Barber: Educational Requirements for Barbers
Learn about the education and preparation needed to become a barber. Get a quick view of the requirements as well as details about training, job duties and licensure to find out if this is the career for you.
If you like working with people, are good with hair and have a sense of style, then a career as a barber may be for you. Barbers cut, style and sometimes color hair. You'll need to complete a formal training program and get a license to become a barber.
Generally employed in hairstyling salons and barbershops, barbers are professionals who cut their clients' hair. They may also follow hair styling trends and give hair styling tips. Becoming a barber usually involves either completing a state-approved barbering program or completing an apprenticeship, both of which include hands-on training in a barber shop or a school's barbering facility. Prospective barbers also need to obtain state licensure.
|Required Education||Completion of a state-approved barbering program or an apprenticeship|
|Other Requirements||State licensure|
|Projected Job Growth||10% from 2014-2024*|
|Median Salary (2015)||$24,850 annually*|
Source: *U.S. Bureau of Labor Statistics
Education Requirements for Barbers
According to the U.S. Bureau of Labor Statistics (BLS), most states require barbers and other appearance industry professionals to graduate from a state-approved school (www.bls.gov). Barbering school programs can typically be completed in under a year. Students in these programs are trained on the techniques of cutting hair, shaving and facial grooming. A significant portion of the curricula also consist of hands-on learning in shops and practice on live subjects.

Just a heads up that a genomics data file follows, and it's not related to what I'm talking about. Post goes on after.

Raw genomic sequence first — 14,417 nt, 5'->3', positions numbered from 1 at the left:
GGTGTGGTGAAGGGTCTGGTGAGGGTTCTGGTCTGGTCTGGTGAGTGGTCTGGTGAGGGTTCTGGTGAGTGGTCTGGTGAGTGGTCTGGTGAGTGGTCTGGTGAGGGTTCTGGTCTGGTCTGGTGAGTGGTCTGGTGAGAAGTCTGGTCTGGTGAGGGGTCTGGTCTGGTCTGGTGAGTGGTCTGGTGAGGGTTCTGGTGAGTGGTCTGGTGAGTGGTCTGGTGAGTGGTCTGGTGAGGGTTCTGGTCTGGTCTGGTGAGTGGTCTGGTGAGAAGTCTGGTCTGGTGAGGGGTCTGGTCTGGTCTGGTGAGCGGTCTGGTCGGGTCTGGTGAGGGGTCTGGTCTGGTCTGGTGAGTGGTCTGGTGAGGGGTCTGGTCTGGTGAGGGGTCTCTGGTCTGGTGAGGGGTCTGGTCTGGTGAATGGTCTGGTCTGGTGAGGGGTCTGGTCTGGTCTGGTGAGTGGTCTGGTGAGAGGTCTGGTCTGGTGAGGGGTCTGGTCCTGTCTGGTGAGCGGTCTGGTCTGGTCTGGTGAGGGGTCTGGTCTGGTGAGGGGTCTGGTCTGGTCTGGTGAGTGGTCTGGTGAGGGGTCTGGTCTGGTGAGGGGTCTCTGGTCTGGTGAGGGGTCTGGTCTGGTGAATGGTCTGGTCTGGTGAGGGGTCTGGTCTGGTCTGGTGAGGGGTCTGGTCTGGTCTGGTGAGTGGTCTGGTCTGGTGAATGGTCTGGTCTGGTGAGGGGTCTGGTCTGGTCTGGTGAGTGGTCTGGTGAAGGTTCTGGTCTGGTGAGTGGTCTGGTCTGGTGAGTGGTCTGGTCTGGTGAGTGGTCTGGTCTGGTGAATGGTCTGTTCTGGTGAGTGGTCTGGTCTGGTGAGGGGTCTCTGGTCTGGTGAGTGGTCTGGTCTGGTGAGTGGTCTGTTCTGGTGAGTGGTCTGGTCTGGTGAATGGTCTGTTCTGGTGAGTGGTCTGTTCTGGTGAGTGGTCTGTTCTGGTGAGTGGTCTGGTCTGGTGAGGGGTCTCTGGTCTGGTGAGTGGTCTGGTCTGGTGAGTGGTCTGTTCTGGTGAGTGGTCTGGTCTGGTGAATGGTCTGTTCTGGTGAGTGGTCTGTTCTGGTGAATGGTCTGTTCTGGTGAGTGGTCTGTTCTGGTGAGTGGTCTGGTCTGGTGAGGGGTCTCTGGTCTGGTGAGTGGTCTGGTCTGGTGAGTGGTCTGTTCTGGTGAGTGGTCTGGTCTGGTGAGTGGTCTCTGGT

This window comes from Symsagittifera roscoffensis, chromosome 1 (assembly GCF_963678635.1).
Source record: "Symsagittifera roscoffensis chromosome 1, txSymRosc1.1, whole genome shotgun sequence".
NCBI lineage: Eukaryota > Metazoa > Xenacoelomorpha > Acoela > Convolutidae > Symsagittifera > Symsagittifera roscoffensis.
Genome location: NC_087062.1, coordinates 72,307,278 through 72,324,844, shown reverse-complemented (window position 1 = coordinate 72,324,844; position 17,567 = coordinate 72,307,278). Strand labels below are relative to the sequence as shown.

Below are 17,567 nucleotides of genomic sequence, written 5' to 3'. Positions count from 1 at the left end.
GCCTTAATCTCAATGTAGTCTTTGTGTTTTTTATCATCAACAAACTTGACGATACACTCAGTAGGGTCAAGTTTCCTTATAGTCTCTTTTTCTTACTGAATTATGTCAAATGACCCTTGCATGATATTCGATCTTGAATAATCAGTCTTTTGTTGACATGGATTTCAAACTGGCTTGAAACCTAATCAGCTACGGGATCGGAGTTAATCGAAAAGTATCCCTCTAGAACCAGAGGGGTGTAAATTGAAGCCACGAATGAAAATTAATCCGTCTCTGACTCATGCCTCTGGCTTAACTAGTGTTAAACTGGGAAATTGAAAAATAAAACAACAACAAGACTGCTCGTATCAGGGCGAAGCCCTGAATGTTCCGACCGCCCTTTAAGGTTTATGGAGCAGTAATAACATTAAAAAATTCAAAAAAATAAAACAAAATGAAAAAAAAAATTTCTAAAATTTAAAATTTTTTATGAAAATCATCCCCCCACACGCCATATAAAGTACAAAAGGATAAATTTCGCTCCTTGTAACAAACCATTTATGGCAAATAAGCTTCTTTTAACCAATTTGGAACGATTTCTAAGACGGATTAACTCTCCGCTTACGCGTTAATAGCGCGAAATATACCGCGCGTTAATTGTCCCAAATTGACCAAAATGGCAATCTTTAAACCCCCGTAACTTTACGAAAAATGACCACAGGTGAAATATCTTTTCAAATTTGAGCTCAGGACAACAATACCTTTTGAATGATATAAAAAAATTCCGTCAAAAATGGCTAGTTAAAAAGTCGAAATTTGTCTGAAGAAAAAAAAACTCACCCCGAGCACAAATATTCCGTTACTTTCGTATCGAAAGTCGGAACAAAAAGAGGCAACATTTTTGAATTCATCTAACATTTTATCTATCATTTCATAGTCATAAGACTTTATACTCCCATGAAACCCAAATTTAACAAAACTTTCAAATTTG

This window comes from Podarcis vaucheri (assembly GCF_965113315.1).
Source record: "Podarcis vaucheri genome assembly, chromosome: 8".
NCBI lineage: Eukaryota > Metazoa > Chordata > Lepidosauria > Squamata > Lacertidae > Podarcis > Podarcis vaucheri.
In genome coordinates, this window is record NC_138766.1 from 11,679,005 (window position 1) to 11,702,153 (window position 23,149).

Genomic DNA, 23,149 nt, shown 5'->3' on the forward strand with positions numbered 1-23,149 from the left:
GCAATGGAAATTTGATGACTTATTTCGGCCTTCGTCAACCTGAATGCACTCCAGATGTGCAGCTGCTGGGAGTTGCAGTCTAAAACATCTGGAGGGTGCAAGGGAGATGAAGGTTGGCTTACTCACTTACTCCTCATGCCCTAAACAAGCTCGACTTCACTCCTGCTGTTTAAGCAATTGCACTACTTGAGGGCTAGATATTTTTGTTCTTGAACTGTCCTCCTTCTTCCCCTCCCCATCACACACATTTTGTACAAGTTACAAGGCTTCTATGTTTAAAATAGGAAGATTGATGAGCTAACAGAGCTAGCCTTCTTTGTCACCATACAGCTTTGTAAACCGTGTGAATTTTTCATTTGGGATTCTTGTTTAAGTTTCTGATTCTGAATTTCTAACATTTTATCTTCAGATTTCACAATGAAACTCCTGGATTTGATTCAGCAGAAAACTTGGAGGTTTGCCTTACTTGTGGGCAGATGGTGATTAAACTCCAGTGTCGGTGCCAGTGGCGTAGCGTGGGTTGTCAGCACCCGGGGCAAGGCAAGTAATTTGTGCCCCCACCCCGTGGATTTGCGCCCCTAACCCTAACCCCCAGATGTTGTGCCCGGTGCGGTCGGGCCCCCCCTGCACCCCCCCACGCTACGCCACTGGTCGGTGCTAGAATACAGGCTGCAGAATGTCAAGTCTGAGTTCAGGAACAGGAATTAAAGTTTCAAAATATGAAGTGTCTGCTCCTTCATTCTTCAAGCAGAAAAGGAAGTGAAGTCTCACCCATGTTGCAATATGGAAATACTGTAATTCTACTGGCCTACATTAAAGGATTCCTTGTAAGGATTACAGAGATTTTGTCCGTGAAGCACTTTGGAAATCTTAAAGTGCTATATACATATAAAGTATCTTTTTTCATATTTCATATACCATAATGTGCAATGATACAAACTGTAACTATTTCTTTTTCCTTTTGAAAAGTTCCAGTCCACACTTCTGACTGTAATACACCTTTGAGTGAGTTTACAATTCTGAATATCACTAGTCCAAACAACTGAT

Some schools may teach coloring and styling techniques. Courses may also delve into topics in sanitation, scalp treatment, skin infections and shop management. Teachers may provide instruction on facial treatments, chemical compounds and skin disorders.
Apprenticeship programs are also available for aspiring barbers to learn the trade. These programs typically last two years and require an employer or an experienced barber to sign off on an agreement. Apprentices also receive paid classroom and on-the-job training, which may cover skin care, consultations and hairstyling.
All states require that barbers be licensed. In addition to graduating from a state-approved school or apprenticeship program, many states have minimum requirements for age and education-level. To complete the licensing process, individuals are generally required to pass a licensing exam that covers practical and theoretical barbering topics. Many states charge fees for both the application and the licensing exam.
Some states allow reciprocity, which enables an individual to transfer a license from another state. Experienced barbers may be able to apply for licensure as a master barber, which requires passing an additional exam. To new renew a license, individuals typically have to fill out an application form and pay a fee.
Career Outlook and Salary Information
The BLS indicates that employment for barbers was expected to increase by 10% from 2014-2024. Population increases will create a need for more of these professionals. As of May 2015, the BLS reported that the median annual earnings of a barber were $24,850.
Most states require barbers to be licensed, although the requirements vary by state. Usual requirements include completion of an accredited program or apprenticeship and passing an examination. The job outlook for barbers is faster than the average growth for the job market as a whole, according to the U.S. Bureau of Labor Statistics.